IMR Press / FBE / Volume 15 / Issue 2 / DOI: 10.31083/j.fbe1502008
Open Access Original Research
Betaine and Soluble Fiber Improve Body Composition and Plasma Metabolites in Cats with Chronic Kidney Disease
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1 Pet Nutrition Center, Hill’s Pet Nutrition, Inc., Topeka, KS 66617, USA
2 Department of Grain Science and Industry, Kansas State University, Manhattan, KS 66506, USA
*Correspondence: (Eden Ephraim)
Front. Biosci. (Elite Ed) 2023, 15(2), 8;
Submitted: 30 August 2022 | Revised: 1 February 2023 | Accepted: 21 February 2023 | Published: 4 April 2023
(This article belongs to the Special Issue Microbiome applications in food, nutrition and health)
Copyright: © 2023 The Author(s). Published by IMR Press.
This is an open access article under the CC BY 4.0 license.

Background: Chronic kidney disease (CKD) is a common condition in cats and cachexia (loss of lean body mass) is a concern. A nutrition-based intervention was investigated in cats with CKD for its effects on body composition, the plasma metabolome, and possible implications on health. Methods: After a 4-week prefeed period with the control food, cats with CKD (N = 24) were randomized to one of six groups to consume a control food; a food supplemented with 0.5% betaine, 0.39% oat beta-glucan, and 0.27% short-chain fructooligosaccharides (scFOS, test food 1); and a food supplemented with 0.5% betaine, 0.59% oat beta-glucan, and 0.41% scFOS (test food 2) in a William’s Latin Square design, each for 10 weeks. Body composition was assessed via dual-energy X-ray absorptiometry measurements, and the plasma metabolome was characterized. Results: Despite no significant differences in daily intake among the three foods, significant increases in total body mass, lean body mass, and lean plus bone mineral composition were observed when cats with CKD consumed test food 1 compared with the control food; numerical increases were seen with test food 2 versus the control food. Plasma metabolomics indicated increased one-carbon metabolism following consumption of test food 1 and/or 2, with significant increases in sarcosine and numerical increases in methionine. Lower levels of plasma trans-4-hydroxyproline and N-methylproline following consumption of test foods 1 and 2 indicates reduced collagen breakdown and perhaps reduced fibrosis. Several acylcarnitines and branched-chain fatty acids associated with CKD were also reduced when cats ate test food 1 or 2 versus the control food. Higher plasma levels of sphingomyelins with consumption of test food 1 or 2 may reflect less severe CKD. Conclusions: Consumption of foods with supplemental betaine and fibers by cats with CKD led to improvements in body composition and changes in the plasma metabolome that correspond to better kidney health.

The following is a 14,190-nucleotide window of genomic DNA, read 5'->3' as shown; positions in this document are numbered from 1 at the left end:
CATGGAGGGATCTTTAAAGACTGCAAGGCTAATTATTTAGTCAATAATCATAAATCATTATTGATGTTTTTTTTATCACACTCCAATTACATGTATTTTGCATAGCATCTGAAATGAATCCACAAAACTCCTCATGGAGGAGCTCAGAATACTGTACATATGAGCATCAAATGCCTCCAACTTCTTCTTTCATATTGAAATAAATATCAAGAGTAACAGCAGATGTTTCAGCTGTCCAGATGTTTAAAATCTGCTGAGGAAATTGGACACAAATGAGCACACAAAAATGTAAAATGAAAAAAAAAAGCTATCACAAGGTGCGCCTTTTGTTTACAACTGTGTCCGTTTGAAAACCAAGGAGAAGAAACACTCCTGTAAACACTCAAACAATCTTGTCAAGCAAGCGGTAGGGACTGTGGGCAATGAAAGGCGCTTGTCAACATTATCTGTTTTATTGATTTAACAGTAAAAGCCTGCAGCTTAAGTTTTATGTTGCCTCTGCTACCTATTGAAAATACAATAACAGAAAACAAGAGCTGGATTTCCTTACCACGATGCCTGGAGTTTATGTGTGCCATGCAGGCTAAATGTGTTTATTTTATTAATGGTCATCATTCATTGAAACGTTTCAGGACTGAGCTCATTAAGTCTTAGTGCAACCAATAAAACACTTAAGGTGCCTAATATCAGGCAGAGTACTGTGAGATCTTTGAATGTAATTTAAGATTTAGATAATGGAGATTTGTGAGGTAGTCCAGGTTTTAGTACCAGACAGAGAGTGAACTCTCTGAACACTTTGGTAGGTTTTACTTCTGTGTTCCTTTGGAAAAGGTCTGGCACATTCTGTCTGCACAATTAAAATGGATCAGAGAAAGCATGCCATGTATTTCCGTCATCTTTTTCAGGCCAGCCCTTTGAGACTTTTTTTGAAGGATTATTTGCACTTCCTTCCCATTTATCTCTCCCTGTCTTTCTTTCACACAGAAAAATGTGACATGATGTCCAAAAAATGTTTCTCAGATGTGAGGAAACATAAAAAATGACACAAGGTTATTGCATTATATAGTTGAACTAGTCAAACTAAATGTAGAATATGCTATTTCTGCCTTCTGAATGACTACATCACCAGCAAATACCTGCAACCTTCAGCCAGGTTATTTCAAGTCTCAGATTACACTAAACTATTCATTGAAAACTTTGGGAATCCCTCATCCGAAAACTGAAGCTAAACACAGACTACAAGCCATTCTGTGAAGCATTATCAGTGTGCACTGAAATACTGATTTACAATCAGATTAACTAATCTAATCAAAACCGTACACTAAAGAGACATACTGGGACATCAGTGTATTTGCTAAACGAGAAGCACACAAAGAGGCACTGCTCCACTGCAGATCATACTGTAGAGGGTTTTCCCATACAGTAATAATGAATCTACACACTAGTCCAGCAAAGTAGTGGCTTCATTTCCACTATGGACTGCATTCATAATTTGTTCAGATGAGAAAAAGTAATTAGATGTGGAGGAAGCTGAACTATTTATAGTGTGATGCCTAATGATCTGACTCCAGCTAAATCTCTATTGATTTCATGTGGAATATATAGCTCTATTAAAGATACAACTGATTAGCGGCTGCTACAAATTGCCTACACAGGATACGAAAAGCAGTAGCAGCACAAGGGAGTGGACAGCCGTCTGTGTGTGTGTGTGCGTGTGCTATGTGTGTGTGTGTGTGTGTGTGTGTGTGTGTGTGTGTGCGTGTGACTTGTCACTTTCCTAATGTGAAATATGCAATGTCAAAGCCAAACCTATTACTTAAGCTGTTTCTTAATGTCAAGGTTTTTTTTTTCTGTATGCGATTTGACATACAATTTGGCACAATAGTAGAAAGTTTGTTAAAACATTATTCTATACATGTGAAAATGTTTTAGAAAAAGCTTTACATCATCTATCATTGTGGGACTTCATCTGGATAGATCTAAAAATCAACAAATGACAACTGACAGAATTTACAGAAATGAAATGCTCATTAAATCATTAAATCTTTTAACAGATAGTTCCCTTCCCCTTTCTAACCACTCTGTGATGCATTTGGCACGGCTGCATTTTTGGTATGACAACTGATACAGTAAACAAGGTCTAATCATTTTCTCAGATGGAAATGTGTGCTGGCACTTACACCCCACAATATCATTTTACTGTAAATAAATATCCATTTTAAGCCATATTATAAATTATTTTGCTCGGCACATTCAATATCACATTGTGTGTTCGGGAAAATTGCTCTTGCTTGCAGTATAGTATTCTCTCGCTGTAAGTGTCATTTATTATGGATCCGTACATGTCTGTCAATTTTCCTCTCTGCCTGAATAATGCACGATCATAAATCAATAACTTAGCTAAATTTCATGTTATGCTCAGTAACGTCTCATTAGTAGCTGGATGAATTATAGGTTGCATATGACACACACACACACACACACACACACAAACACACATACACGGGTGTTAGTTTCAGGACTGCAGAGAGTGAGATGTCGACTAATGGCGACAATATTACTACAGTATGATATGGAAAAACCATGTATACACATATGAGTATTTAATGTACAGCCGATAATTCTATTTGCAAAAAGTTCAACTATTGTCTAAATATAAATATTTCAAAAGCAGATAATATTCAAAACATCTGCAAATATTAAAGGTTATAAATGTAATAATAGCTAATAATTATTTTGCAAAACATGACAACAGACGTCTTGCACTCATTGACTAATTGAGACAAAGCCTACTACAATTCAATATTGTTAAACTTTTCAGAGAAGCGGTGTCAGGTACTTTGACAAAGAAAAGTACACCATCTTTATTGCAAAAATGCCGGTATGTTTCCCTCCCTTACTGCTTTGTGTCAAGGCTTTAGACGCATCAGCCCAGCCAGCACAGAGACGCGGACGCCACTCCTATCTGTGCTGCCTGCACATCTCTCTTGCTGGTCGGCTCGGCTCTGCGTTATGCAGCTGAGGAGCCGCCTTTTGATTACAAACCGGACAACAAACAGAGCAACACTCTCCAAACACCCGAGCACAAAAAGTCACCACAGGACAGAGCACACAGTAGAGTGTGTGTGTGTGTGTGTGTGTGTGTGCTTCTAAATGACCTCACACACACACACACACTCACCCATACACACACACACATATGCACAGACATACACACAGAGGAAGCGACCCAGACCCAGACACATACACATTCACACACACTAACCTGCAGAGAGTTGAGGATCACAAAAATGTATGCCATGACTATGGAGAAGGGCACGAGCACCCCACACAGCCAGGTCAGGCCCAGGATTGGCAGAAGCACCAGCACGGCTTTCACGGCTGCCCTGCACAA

chronic kidney disease
body composition
1. Introduction